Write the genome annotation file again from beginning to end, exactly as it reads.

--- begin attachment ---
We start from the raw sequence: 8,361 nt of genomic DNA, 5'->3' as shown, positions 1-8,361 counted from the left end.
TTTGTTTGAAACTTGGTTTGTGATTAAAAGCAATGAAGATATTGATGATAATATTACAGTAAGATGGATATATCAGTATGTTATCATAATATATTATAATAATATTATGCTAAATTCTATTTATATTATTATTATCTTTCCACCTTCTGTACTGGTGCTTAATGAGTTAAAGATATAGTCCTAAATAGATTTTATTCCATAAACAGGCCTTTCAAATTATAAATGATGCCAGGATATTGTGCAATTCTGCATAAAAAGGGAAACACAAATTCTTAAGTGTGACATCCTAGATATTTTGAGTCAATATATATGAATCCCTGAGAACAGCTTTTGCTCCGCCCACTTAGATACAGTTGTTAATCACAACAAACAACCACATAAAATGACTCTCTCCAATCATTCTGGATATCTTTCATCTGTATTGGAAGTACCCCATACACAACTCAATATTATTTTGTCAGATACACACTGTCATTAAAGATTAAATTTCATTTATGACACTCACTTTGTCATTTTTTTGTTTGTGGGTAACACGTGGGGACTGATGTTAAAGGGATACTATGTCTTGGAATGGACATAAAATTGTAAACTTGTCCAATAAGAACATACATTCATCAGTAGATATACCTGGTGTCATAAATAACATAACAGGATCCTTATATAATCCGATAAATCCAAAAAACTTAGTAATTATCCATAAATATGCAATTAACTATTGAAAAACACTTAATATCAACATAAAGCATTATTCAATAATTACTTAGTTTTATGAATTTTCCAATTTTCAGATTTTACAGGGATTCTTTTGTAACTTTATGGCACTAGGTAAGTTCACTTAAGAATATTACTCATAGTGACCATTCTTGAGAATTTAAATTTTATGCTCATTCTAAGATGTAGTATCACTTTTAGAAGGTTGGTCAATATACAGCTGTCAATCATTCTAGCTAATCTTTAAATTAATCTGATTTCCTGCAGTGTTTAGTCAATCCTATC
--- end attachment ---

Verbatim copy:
We start from the raw sequence: 8,361 nt of genomic DNA, 5'->3' as shown, positions 1-8,361 counted from the left end.
TTTGTTTGAAACTTGGTTTGTGATTAAAAGCAATGAAGATATTGATGATAATATTACAGTAAGATGGATATATCAGTATGTTATCATAATATATTATAATAATATTATGCTAAATTCTATTTATATTATTATTATCTTTCCACCTTCTGTACTGGTGCTTAATGAGTTAAAGATATAGTCCTAAATAGATTTTATTCCATAAACAGGCCTTTCAAATTATAAATGATGCCAGGATATTGTGCAATTCTGCATAAAAAGGGAAACACAAATTCTTAAGTGTGACATCCTAGATATTTTGAGTCAATATATATGAATCCCTGAGAACAGCTTTTGCTCCGCCCACTTAGATACAGTTGTTAATCACAACAAACAACCACATAAAATGACTCTCTCCAATCATTCTGGATATCTTTCATCTGTATTGGAAGTACCCCATACACAACTCAATATTATTTTGTCAGATACACACTGTCATTAAAGATTAAATTTCATTTATGACACTCACTTTGTCATTTTTTTGTTTGTGGGTAACACGTGGGGACTGATGTTAAAGGGATACTATGTCTTGGAATGGACATAAAATTGTAAACTTGTCCAATAAGAACATACATTCATCAGTAGATATACCTGGTGTCATAAATAACATAACAGGATCCTTATATAATCCGATAAATCCAAAAAACTTAGTAATTATCCATAAATATGCAATTAACTATTGAAAAACACTTAATATCAACATAAAGCATTATTCAATAATTACTTAGTTTTATGAATTTTCCAATTTTCAGATTTTACAGGGATTCTTTTGTAACTTTATGGCACTAGGTAAGTTCACTTAAGAATATTACTCATAGTGACCATTCTTGAGAATTTAAATTTTATGCTCATTCTAAGATGTAGTATCACTTTTAGAAGGTTGGTCAATATACAGCTGTCAATCATTCTAGCTAATCTTTAAATTAATCTGATTTCCTGCAGTGTTTAGTCAATCCTATC